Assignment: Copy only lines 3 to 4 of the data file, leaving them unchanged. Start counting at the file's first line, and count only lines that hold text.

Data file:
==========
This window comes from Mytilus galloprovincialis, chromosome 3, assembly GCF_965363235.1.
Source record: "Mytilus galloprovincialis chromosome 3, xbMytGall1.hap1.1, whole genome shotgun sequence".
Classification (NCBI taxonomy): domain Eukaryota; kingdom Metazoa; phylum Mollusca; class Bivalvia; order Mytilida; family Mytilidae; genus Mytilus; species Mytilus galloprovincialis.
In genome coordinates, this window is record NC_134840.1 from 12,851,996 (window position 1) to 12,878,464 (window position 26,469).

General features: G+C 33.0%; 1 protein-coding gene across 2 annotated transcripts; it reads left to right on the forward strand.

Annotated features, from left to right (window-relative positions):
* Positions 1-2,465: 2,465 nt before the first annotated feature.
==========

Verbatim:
Classification (NCBI taxonomy): domain Eukaryota; kingdom Metazoa; phylum Mollusca; class Bivalvia; order Mytilida; family Mytilidae; genus Mytilus; species Mytilus galloprovincialis.
In genome coordinates, this window is record NC_134840.1 from 12,851,996 (window position 1) to 12,878,464 (window position 26,469).